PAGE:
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      (per end customer) to connect to the ATM switch.  Only the network
      provider is able to map VPI/VCI values through its network.  With
      the arrival of VDSL, ATM will slowly be phased out in favor of

   Switch/Port Number:

      This identifier is available only in certain networks, such as
      enterprise networks, typically available via proprietary protocols
      like CDP or, in the future, 802.1ab.

   Cell ID:

      This identifier is available in cellular data networks and the
      cell ID may not be visible to the end host.

   Host Identifier:

      The Host Identifier introduced by the Host Identity Protocol [13]
      allows identification of a particular host.  Unfortunately, the
      network can only use this identifier for location determination if
      the operator already stores an mapping of host identities to
      location information.  Furthermore, there is a deployment problem
      since the host identities are not used in todays networks.

   Cryptographically Generated Address (CGA):

      The concept of a Cryptographically Generated Address (CGA) was
      introduced by [14].  The basic idea is to put the truncated hash
      of a public key into the interface identifier part of an IPv6
      address.  In addition to the properties of an IP address it allows
      a proof of ownership.  Hence, a return routability check can be
      omitted.  It is only available for IPv6 addresses.

   Network Access Identifiers:

      A Network Access Identifier [15] is used during the network access
      authentication procedure, for example in RADIUS [16] and Diameter
      [17].  In DSL networks the user credentials are, in many cases,
      only known by the home router and not configured at the Target
      itself.  To the network, the authenticated user identity is only
      available if a network access authentication procedure is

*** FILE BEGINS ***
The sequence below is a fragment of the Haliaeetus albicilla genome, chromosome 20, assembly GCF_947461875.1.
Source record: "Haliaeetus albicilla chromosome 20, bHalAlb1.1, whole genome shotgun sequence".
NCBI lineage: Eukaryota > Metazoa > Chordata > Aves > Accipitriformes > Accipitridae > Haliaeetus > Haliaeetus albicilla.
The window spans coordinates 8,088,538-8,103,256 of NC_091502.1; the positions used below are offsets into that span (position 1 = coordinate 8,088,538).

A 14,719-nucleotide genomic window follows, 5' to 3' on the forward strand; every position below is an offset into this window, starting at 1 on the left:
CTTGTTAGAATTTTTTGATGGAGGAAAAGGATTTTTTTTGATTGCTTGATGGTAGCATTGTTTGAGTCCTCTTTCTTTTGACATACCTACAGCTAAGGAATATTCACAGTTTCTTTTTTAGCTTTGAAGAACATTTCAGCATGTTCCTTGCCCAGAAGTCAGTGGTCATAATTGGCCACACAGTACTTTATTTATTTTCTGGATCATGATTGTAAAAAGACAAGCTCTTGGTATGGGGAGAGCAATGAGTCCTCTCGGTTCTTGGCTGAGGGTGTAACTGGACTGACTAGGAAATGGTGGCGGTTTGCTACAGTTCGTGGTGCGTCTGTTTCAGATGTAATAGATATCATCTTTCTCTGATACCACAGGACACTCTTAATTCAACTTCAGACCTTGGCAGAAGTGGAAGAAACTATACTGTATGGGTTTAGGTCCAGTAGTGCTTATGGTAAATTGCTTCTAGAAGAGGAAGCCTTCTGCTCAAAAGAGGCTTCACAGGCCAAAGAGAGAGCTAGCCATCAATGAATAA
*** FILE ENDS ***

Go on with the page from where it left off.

executed.  In case of roaming the user's identity might not be

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      available to the access network since security protocols might
      offer user identity confidentiality and thereby hiding the real
      identity of the user allowing the access network to only see a
      pseudonym or a randomized string.

   Unique Client Identifier

      The DSL Forum has defined that all devices that expect to be
      managed by the TR-069 interface be able to generate an identifier
      as described in Section 3.4.4 of the TR-069v2 DSL Forum document.
      It also has a requirement that routers that use DHCP to the WAN
      use RFC 4361 [18] to provide the DHCP server with a unique client
      identifier.  This identifier is, however, not visible to the
      Target when legacy NTE device are used.

   IP Address:

      The Target's IP address may be used for location determination.
      This IP address is not visible to the LIS if the end host is
      behind one or multiple NATs.  This may not be a problem since the
      location of a host that is located behind a NAT cannot be
      determined by the access network.  The LIS would in this case only
      see the public IP address of the NAT binding allocated by the NAT,
      which is the expected behavior.  The property of the IP address
      for a return routability check is attractive to return location
      information only to the address that submitted the request.  If an
      adversary wants to learn the location of a Target (as identified
      by a particular IP address) then it does not see the response
      message (unless he is on the subnetwork or at a router along the
      path towards the LIS).

      On a shared medium an adversary could ask for location information
      of another Target.  The adversary would be able to see the
      response message since it is sniffing on the shared medium unless
      security mechanisms, such as link layer encryption, are in place.
      With a network deployment as shown in Section 3.1 with multiple
      hosts in the Customer Premise being behind a NAT the LIS is unable
      to differentiate the individual end points.  For WLAN deployments
      as found in hotels, as shown in Section 3.3, it is possible for an
      adversary to eavesdrop data traffic and subsequently to spoof the
      IP address in a query to the LIS to learn more detailed location
      information (e.g., specific room numbers).  Such an attack might,
      for example, compromise the privacy of hotel guests.

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6.  Requirements